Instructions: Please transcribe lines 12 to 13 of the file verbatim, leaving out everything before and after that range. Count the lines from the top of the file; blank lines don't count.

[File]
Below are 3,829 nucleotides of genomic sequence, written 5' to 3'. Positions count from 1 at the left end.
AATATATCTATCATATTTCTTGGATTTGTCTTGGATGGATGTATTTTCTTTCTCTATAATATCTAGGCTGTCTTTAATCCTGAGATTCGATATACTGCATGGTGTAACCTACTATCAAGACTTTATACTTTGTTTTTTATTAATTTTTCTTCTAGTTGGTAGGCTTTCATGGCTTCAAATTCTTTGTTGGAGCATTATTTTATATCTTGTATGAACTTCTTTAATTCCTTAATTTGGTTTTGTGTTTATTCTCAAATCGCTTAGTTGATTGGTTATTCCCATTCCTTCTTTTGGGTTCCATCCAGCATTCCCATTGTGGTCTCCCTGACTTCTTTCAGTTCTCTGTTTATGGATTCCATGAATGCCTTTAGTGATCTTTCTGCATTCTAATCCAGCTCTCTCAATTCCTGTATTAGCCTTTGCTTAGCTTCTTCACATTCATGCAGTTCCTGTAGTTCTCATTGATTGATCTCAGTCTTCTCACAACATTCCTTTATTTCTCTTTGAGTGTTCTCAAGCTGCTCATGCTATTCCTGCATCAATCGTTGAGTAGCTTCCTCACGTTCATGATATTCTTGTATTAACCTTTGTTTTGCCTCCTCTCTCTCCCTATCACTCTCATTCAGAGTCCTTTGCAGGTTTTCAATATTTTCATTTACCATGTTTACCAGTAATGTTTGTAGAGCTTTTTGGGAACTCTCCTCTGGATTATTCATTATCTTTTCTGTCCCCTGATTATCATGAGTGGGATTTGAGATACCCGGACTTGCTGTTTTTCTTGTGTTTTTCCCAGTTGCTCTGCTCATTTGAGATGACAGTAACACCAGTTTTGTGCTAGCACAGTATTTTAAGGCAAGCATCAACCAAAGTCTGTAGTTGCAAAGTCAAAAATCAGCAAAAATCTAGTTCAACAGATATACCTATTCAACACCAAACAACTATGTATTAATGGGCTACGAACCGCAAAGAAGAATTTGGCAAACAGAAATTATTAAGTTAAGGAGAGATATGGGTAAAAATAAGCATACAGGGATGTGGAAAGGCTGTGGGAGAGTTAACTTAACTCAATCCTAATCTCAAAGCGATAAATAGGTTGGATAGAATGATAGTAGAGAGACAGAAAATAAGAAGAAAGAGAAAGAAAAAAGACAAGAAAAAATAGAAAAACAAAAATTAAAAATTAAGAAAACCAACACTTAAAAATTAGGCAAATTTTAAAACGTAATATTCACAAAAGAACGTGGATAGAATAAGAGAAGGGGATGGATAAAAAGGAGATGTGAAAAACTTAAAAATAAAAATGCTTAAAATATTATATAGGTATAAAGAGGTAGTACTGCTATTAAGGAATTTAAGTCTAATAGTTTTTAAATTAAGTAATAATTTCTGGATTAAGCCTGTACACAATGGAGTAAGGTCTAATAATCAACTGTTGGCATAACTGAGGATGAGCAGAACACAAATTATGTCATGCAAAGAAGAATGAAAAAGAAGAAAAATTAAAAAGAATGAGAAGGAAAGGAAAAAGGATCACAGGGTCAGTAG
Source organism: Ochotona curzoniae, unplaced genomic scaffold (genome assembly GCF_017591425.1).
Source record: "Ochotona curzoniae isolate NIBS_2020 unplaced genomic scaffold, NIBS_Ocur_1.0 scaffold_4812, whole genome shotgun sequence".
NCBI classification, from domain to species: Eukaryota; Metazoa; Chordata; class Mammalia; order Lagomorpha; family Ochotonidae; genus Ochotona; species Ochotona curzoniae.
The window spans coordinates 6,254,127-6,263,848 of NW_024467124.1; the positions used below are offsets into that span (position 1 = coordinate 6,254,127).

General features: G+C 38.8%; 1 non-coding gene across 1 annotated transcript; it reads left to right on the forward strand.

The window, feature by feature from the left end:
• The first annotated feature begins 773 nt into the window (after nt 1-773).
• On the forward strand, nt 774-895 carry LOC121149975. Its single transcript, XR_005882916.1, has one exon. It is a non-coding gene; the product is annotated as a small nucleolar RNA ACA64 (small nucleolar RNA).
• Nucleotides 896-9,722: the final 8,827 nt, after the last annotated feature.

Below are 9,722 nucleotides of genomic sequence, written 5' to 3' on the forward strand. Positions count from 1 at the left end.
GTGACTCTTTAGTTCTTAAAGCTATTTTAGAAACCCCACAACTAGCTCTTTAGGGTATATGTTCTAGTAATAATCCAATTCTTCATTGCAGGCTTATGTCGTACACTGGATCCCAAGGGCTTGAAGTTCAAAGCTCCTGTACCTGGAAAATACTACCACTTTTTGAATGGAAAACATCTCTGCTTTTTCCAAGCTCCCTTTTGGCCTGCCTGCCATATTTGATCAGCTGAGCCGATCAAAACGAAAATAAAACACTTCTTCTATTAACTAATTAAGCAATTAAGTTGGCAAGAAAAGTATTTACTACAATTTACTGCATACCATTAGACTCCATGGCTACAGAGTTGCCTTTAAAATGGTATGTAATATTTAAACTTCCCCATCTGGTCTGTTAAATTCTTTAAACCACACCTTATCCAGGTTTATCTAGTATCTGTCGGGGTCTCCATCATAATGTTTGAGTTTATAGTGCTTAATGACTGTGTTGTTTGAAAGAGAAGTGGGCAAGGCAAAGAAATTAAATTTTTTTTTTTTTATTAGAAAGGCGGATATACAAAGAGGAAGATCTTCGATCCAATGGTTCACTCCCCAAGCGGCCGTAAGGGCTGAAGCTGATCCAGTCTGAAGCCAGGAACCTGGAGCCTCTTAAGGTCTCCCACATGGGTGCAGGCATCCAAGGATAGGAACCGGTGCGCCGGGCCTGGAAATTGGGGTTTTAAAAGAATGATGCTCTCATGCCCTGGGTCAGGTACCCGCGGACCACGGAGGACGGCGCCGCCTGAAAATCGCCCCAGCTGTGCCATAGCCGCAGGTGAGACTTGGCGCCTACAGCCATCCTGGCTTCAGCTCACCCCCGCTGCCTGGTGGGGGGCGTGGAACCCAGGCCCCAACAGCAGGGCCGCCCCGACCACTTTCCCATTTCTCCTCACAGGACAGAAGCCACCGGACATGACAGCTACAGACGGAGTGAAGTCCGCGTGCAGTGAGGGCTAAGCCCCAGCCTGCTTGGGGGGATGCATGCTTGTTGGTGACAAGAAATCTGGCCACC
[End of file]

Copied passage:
Below are 9,722 nucleotides of genomic sequence, written 5' to 3' on the forward strand. Positions count from 1 at the left end.
GTGACTCTTTAGTTCTTAAAGCTATTTTAGAAACCCCACAACTAGCTCTTTAGGGTATATGTTCTAGTAATAATCCAATTCTTCATTGCAGGCTTATGTCGTACACTGGATCCCAAGGGCTTGAAGTTCAAAGCTCCTGTACCTGGAAAATACTACCACTTTTTGAATGGAAAACATCTCTGCTTTTTCCAAGCTCCCTTTTGGCCTGCCTGCCATATTTGATCAGCTGAGCCGATCAAAACGAAAATAAAACACTTCTTCTATTAACTAATTAAGCAATTAAGTTGGCAAGAAAAGTATTTACTACAATTTACTGCATACCATTAGACTCCATGGCTACAGAGTTGCCTTTAAAATGGTATGTAATATTTAAACTTCCCCATCTGGTCTGTTAAATTCTTTAAACCACACCTTATCCAGGTTTATCTAGTATCTGTCGGGGTCTCCATCATAATGTTTGAGTTTATAGTGCTTAATGACTGTGTTGTTTGAAAGAGAAGTGGGCAAGGCAAAGAAATTAAATTTTTTTTTTTTTATTAGAAAGGCGGATATACAAAGAGGAAGATCTTCGATCCAATGGTTCACTCCCCAAGCGGCCGTAAGGGCTGAAGCTGATCCAGTCTGAAGCCAGGAACCTGGAGCCTCTTAAGGTCTCCCACATGGGTGCAGGCATCCAAGGATAGGAACCGGTGCGCCGGGCCTGGAAATTGGGGTTTTAAAAGAATGATGCTCTCATGCCCTGGGTCAGGTACCCGCGGACCACGGAGGACGGCGCCGCCTGAAAATCGCCCCAGCTGTGCCATAGCCGCAGGTGAGACTTGGCGCCTACAGCCATCCTGGCTTCAGCTCACCCCCGCTGCCTGGTGGGGGGCGTGGAACCCAGGCCCCAACAGCAGGGCCGCCCCGACCACTTTCCCATTTCTCCTCACAGGACAGAAGCCACCGGACATGACAGCTACAGACGGAGTGAAGTCCGCGTGCAGTGAGGGCTAAGCCCCAGCCTGCTTGGGGGGATGCATGCTTGTTGGTGACAAGAAATCTGGCCACC